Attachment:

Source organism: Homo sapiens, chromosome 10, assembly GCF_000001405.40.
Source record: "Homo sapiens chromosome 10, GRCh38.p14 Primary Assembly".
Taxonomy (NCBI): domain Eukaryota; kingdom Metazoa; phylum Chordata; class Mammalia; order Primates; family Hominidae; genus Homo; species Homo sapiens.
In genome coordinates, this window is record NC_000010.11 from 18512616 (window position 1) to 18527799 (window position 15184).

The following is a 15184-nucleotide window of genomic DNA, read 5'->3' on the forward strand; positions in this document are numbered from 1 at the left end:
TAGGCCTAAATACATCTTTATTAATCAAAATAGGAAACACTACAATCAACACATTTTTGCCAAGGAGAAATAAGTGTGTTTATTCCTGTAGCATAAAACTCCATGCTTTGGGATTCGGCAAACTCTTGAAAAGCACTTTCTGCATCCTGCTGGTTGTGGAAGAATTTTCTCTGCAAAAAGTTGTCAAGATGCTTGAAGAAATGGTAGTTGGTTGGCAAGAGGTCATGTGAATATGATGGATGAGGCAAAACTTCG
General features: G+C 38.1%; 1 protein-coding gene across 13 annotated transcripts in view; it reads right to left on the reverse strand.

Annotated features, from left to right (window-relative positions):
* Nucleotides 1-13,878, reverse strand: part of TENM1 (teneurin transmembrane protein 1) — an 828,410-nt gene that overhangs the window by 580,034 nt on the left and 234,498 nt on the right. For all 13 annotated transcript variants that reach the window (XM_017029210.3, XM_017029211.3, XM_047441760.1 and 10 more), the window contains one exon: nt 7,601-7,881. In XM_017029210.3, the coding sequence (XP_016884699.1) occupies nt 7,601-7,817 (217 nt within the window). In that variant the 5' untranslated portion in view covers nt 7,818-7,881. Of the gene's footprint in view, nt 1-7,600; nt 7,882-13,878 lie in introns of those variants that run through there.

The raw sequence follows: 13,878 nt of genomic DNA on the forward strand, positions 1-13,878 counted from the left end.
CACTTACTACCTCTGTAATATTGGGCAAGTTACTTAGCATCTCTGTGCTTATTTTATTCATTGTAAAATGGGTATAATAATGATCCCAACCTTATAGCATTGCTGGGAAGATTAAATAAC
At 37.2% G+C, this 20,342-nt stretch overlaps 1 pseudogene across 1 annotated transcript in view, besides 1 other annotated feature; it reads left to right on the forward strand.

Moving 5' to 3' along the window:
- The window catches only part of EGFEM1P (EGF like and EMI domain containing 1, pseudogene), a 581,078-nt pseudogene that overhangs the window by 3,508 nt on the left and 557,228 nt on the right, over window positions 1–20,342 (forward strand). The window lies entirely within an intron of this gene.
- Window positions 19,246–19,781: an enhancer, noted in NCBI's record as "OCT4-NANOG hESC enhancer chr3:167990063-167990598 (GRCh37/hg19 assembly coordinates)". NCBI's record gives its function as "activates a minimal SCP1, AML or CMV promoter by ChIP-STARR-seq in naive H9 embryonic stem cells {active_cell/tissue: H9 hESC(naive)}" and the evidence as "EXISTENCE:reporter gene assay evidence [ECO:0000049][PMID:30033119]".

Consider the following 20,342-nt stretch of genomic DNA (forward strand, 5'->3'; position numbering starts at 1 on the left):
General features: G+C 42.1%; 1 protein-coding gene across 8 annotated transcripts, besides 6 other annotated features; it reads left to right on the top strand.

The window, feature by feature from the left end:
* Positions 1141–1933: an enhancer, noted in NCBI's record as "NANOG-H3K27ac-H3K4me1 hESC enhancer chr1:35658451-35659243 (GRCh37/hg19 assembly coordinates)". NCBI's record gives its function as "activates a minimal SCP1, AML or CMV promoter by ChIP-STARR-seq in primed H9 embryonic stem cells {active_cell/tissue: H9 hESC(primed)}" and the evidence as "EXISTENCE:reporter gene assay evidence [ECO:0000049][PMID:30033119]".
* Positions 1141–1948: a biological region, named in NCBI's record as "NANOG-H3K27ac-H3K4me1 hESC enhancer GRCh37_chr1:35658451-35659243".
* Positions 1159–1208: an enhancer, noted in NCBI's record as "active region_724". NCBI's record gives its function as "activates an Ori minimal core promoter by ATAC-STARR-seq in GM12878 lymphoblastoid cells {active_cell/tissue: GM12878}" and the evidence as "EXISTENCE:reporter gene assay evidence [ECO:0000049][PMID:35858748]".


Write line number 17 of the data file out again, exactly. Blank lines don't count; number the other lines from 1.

General features: G+C 42.1%; 1 protein-coding gene across 8 annotated transcripts, besides 6 other annotated features; it reads left to right on the top strand.